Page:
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Polynomial arithmetic is a branch of algebra dealing with some properties of polynomials which share strong analogies with properties of number theory relative to integers. It includes basic mathematical operations such as addition, subtraction, and multiplication, as well as more elaborate operations like Euclidean division, and properties related to roots of polynomials. The latter are essentially connected to the fact that the set K[X] of univariate polynomials with coefficients in a field K is a commutative ring, such as the ring of integers \mathbb{Z}.

Elementary operations on polynomials

Addition and subtraction of two polynomials are performed by adding or subtracting corresponding coefficients. If

$$f(x) = \sum_{i=0}^n a_ix^i; g(x) = \sum_{i=0}^m b_ix^i$$

$$f(x)+g(x)= \sum_{i=0}^m (a_i+b_i)x^i where m > n$$

Multiplication is performed much the same way as addition and subtraction, but instead by multiplying the corresponding coefficients. If $$f(x) = \sum_{i=0}^n a_ix^i; g(x) = \sum_{i=0}^m b_ix^i$$ then multiplication is defined as $$f(x)\times g(x)=\sum_{i=0}^{n+m} c_ix^i$$ where $$c_k=a_0b_k+a_1b_{k-1}+\cdots+a_{k-1}b_1+a_kb_0$$ . Note that we treat $$a_i$$ as zero for i>n and that the degree of the product is equal to the sum of the degrees of the two polynomials.
Advanced polynomial arithmetics and comparison with number theory

Many fascinating properties of polynomials can be found when, thanks to the basic operations that can be performed on two polynomials and the underlying commutative ring structure of the set they live in, one tries to apply reasonings similar to those known from number theory.

To see this, one first needs to introduce two concepts: the notion of root of a polynomial and that of divisibility for pairs of polynomials.

If one considers a polynomial P of a single variable X in a field K (typically $$\mathbb{R}$$ or $$\mathbb{C})$$ , and with coefficients in that field, a root r of P is an element of K such that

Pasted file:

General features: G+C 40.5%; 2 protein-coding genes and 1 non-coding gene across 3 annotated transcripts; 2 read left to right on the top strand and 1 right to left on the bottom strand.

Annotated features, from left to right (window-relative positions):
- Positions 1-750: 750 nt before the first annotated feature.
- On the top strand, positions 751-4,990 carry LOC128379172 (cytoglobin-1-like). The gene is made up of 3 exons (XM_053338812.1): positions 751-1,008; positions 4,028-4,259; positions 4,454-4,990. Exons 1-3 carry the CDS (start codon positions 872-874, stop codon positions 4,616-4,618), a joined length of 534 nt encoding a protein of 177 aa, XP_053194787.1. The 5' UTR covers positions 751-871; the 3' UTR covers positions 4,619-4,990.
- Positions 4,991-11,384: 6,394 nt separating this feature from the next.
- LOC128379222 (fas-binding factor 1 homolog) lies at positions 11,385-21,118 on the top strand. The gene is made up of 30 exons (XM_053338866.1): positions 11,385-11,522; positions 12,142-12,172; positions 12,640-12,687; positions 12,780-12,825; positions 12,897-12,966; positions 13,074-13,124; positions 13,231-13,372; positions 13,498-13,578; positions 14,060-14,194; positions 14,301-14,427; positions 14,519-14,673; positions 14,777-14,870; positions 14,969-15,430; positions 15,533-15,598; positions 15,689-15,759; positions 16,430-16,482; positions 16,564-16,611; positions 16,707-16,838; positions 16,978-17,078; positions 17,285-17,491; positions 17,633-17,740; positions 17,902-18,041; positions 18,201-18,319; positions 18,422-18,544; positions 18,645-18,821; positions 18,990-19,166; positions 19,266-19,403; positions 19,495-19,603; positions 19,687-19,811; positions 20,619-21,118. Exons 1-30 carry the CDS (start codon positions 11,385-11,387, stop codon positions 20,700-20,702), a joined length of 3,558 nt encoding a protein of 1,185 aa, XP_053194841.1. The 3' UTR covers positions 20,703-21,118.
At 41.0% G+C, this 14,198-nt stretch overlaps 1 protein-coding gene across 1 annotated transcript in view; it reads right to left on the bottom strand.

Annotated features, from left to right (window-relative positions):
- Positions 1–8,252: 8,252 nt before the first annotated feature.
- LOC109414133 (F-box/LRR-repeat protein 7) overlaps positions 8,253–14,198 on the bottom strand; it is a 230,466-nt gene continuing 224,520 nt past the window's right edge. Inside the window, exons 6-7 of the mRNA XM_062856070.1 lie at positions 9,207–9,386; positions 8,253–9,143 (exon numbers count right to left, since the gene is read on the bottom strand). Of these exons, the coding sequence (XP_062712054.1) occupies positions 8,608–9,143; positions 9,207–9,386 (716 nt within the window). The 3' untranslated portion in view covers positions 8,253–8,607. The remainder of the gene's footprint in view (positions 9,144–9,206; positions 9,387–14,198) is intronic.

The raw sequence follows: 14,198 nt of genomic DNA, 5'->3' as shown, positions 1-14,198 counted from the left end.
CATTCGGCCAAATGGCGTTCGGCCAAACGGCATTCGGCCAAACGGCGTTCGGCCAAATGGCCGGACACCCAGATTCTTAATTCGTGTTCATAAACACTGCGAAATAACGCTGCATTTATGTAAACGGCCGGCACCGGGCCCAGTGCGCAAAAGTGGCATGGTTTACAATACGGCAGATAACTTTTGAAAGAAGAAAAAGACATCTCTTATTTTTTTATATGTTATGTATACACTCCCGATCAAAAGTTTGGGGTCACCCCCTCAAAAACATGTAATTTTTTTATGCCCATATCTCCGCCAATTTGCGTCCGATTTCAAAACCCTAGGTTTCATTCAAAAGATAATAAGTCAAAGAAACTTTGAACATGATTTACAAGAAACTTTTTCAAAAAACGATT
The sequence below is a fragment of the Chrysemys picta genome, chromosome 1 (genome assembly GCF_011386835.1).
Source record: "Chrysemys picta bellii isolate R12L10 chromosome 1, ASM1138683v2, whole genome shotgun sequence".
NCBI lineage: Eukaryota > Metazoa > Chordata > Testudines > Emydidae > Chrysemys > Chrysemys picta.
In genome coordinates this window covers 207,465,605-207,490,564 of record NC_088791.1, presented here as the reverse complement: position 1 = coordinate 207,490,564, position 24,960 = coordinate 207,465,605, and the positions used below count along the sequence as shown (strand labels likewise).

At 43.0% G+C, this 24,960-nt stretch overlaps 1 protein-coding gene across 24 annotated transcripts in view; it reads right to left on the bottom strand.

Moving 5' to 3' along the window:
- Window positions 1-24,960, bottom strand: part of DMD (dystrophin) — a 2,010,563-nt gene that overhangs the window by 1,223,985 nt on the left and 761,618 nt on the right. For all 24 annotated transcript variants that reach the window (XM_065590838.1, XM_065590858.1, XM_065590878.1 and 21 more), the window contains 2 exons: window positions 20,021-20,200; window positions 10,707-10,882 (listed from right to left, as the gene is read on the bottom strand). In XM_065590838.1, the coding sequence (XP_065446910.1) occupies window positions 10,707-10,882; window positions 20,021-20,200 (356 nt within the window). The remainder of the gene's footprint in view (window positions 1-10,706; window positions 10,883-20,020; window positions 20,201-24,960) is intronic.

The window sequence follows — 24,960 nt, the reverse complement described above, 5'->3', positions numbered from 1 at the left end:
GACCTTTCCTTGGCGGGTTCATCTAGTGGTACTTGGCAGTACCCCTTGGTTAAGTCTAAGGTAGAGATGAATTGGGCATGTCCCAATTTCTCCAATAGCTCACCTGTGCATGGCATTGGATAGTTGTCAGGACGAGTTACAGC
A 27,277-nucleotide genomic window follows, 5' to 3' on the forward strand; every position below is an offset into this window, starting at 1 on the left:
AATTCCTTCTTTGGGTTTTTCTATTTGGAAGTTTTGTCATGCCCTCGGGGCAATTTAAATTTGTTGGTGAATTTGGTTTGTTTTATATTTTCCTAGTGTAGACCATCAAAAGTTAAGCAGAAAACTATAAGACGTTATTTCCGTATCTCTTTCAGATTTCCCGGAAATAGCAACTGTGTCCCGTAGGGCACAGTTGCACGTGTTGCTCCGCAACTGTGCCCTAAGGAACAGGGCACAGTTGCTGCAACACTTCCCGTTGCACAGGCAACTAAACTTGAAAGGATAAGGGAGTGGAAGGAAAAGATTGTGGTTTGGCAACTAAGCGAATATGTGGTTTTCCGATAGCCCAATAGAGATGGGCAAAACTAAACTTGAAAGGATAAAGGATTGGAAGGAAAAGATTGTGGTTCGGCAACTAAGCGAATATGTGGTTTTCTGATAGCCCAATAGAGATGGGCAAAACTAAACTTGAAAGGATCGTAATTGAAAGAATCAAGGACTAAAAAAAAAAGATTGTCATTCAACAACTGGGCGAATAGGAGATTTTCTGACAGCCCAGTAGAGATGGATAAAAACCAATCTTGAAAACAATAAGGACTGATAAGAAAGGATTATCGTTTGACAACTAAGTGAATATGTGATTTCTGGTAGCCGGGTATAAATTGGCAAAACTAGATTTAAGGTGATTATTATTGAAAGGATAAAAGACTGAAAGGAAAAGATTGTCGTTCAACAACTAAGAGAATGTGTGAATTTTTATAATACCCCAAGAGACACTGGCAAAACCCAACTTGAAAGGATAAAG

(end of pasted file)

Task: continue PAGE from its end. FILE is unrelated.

P(r)=0

The second concept, divisibility of polynomials, allows to see a first analogy with number theory: a polynomial B is said to divide another polynomial A when the latter can be written as

A = BC

with C being ALSO a polynomial. This definition is similar to divisibility for integers, and the fact that B divides A is also denoted B|A.

The relation between both concepts above arises when noticing the following property: r is a root of P if and only if (X-r)|P. Whereas one logical inclusion ("if") is obvious, the other ("only if") relies on a more elaborate concept, the Euclidean division of polynomials, here again strongly reminding of the Euclidean division of integers.

From this it follows that one can define prime polynomials, as polynomials that cannot be divided by any other polynomials but 1 and themselves (up to an overall constant factor) - here again the analogously with prime integers is manifest, and allows that some of the main definitions and theorems related to prime numbers and number theory have their counterpart in polynomial algebra. The most important result is the fundamental theorem of algebra, allowing for factorization of any polynomial as a product of prime ones. Worth mentioning is also the Bézout's identity in the context of polynomials. It states that two given polynomials P and Q have as greatest common divisor (GCD) a third polynomial D (D is then unique as GCD of P and Q up to a finite constant factor), if and only if there exists polynomials U and V such that

UP+VQ = D .

Polynomial long division
Polynomial greatest common divisor

References

Stallings, William; : "Cryptography And Network Security: Principles and Practice", pages 121-126. Prentice Hall, 1999.